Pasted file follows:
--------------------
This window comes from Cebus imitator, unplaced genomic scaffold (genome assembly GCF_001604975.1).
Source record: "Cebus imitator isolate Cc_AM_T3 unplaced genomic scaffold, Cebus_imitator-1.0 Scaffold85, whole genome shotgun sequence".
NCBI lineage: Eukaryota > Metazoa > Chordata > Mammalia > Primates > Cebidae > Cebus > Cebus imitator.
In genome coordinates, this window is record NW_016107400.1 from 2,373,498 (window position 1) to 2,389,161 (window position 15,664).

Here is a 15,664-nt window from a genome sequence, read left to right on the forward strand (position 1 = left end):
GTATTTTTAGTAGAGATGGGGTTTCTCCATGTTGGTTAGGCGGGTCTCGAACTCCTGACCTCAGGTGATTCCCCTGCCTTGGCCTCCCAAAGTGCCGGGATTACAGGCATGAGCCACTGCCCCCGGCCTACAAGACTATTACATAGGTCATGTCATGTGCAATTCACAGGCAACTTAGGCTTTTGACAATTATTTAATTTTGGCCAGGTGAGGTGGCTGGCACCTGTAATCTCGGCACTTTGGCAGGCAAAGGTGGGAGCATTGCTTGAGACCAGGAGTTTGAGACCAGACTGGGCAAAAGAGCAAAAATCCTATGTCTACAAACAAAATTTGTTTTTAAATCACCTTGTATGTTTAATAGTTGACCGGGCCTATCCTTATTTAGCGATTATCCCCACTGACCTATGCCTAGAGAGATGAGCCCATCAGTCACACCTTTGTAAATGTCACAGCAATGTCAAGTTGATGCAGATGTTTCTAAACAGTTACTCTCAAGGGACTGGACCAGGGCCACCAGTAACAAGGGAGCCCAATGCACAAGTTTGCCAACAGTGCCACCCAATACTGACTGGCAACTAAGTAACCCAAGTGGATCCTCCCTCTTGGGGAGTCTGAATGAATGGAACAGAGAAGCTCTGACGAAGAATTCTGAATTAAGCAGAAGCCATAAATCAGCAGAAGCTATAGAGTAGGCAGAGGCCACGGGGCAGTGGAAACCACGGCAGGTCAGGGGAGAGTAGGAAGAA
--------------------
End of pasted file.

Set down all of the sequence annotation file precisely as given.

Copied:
This window comes from Cebus imitator, unplaced genomic scaffold (genome assembly GCF_001604975.1).
Source record: "Cebus imitator isolate Cc_AM_T3 unplaced genomic scaffold, Cebus_imitator-1.0 Scaffold85, whole genome shotgun sequence".
NCBI lineage: Eukaryota > Metazoa > Chordata > Mammalia > Primates > Cebidae > Cebus > Cebus imitator.
In genome coordinates, this window is record NW_016107400.1 from 2,373,498 (window position 1) to 2,389,161 (window position 15,664).

Here is a 15,664-nt window from a genome sequence, read left to right on the forward strand (position 1 = left end):
GTATTTTTAGTAGAGATGGGGTTTCTCCATGTTGGTTAGGCGGGTCTCGAACTCCTGACCTCAGGTGATTCCCCTGCCTTGGCCTCCCAAAGTGCCGGGATTACAGGCATGAGCCACTGCCCCCGGCCTACAAGACTATTACATAGGTCATGTCATGTGCAATTCACAGGCAACTTAGGCTTTTGACAATTATTTAATTTTGGCCAGGTGAGGTGGCTGGCACCTGTAATCTCGGCACTTTGGCAGGCAAAGGTGGGAGCATTGCTTGAGACCAGGAGTTTGAGACCAGACTGGGCAAAAGAGCAAAAATCCTATGTCTACAAACAAAATTTGTTTTTAAATCACCTTGTATGTTTAATAGTTGACCGGGCCTATCCTTATTTAGCGATTATCCCCACTGACCTATGCCTAGAGAGATGAGCCCATCAGTCACACCTTTGTAAATGTCACAGCAATGTCAAGTTGATGCAGATGTTTCTAAACAGTTACTCTCAAGGGACTGGACCAGGGCCACCAGTAACAAGGGAGCCCAATGCACAAGTTTGCCAACAGTGCCACCCAATACTGACTGGCAACTAAGTAACCCAAGTGGATCCTCCCTCTTGGGGAGTCTGAATGAATGGAACAGAGAAGCTCTGACGAAGAATTCTGAATTAAGCAGAAGCCATAAATCAGCAGAAGCTATAGAGTAGGCAGAGGCCACGGGGCAGTGGAAACCACGGCAGGTCAGGGGAGAGTAGGAAGAA